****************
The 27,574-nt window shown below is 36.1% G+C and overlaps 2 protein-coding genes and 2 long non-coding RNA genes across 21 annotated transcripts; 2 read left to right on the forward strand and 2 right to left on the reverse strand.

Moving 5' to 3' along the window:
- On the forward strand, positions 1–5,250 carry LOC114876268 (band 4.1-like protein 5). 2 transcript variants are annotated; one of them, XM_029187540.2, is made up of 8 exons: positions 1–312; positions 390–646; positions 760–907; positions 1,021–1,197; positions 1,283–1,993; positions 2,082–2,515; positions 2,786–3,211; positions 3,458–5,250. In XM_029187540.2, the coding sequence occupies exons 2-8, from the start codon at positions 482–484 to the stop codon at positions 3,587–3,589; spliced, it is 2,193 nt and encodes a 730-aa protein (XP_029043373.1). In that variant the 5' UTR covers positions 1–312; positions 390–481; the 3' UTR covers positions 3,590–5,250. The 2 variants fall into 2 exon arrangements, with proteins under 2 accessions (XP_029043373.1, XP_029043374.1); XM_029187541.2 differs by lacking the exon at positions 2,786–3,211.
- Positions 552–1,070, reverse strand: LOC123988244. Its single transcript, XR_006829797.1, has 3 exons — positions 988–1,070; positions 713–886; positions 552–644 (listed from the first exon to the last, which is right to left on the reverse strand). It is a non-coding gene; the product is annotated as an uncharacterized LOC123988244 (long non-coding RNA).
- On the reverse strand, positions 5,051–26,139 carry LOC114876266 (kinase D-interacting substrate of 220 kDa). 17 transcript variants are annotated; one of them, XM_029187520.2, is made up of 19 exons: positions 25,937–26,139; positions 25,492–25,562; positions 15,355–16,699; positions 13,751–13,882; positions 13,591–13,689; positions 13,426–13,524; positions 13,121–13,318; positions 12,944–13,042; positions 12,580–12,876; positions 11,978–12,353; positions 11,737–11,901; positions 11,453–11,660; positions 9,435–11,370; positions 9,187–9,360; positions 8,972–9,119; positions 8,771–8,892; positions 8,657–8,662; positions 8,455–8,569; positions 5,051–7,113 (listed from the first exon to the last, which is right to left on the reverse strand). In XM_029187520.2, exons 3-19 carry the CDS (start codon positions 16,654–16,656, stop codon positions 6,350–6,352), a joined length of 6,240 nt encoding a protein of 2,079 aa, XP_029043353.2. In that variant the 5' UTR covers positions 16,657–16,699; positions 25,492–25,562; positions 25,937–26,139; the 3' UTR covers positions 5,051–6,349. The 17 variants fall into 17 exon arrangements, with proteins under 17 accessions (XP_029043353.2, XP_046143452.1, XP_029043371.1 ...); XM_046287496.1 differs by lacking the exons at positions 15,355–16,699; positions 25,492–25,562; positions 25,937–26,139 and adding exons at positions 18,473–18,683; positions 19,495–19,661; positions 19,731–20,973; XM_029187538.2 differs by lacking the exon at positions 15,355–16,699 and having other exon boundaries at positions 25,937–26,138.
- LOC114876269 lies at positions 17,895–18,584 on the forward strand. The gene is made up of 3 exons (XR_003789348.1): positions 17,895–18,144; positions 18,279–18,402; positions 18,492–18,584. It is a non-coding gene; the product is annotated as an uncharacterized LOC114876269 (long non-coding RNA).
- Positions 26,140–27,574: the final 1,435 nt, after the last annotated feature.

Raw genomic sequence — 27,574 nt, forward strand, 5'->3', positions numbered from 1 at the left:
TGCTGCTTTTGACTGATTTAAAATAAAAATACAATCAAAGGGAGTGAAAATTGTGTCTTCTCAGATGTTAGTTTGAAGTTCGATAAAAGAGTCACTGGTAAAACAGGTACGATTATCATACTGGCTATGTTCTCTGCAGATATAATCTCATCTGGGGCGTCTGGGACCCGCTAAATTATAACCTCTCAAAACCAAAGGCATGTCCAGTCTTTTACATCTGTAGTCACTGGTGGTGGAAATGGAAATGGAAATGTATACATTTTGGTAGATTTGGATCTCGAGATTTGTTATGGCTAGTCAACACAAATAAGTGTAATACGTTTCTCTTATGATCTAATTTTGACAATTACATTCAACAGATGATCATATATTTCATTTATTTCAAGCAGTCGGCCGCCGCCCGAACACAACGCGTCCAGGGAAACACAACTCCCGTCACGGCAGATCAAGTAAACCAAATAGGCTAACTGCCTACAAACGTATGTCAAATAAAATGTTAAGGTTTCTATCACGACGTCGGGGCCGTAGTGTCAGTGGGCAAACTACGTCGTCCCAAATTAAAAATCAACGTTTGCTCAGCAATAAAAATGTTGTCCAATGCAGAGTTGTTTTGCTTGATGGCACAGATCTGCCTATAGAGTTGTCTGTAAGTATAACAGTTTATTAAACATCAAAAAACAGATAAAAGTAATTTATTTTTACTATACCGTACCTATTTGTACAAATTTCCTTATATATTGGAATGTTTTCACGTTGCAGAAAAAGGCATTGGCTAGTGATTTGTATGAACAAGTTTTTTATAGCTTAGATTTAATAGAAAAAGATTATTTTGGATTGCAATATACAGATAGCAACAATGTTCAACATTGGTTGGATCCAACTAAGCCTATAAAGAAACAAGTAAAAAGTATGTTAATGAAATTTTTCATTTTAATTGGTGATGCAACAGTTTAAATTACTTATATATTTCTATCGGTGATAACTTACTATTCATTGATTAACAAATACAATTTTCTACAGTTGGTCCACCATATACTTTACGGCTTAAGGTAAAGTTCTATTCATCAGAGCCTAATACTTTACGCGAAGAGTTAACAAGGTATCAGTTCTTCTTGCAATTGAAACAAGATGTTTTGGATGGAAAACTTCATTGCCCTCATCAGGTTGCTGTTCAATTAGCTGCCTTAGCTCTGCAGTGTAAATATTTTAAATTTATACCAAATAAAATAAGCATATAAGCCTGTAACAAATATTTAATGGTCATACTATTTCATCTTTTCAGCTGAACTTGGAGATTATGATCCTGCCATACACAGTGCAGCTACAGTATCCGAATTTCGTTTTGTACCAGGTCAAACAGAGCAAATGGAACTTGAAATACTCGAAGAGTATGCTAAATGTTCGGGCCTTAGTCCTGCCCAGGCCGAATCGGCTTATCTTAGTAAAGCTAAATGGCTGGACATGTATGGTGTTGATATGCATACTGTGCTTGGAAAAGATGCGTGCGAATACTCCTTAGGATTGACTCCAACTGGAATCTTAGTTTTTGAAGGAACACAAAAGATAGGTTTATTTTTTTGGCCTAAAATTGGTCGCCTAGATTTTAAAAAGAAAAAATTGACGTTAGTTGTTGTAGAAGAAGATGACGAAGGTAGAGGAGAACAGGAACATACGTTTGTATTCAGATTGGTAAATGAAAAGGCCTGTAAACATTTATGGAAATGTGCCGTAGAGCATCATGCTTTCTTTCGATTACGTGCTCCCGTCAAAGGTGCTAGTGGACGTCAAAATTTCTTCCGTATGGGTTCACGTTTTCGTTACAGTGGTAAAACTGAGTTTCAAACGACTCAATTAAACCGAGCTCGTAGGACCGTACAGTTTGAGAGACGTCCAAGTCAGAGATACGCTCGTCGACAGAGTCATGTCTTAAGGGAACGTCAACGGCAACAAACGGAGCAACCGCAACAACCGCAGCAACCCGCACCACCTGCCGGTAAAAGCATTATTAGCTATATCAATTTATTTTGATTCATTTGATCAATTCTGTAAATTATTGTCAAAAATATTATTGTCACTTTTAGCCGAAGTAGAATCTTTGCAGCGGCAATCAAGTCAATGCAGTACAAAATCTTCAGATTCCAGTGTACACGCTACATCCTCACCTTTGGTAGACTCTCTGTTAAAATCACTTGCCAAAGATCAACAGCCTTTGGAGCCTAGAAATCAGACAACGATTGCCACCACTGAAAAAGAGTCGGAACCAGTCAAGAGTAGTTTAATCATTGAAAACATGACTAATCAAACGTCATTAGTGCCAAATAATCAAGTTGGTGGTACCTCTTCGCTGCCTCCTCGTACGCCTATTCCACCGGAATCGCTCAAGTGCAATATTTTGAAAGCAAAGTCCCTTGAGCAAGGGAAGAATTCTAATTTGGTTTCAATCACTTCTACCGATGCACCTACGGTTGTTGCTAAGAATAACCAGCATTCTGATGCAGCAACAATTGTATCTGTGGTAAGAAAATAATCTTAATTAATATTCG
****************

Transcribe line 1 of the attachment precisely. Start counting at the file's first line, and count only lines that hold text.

The 27,574-nt window shown below is 36.1% G+C and overlaps 2 protein-coding genes and 2 long non-coding RNA genes across 21 annotated transcripts; 2 read left to right on the forward strand and 2 right to left on the reverse strand.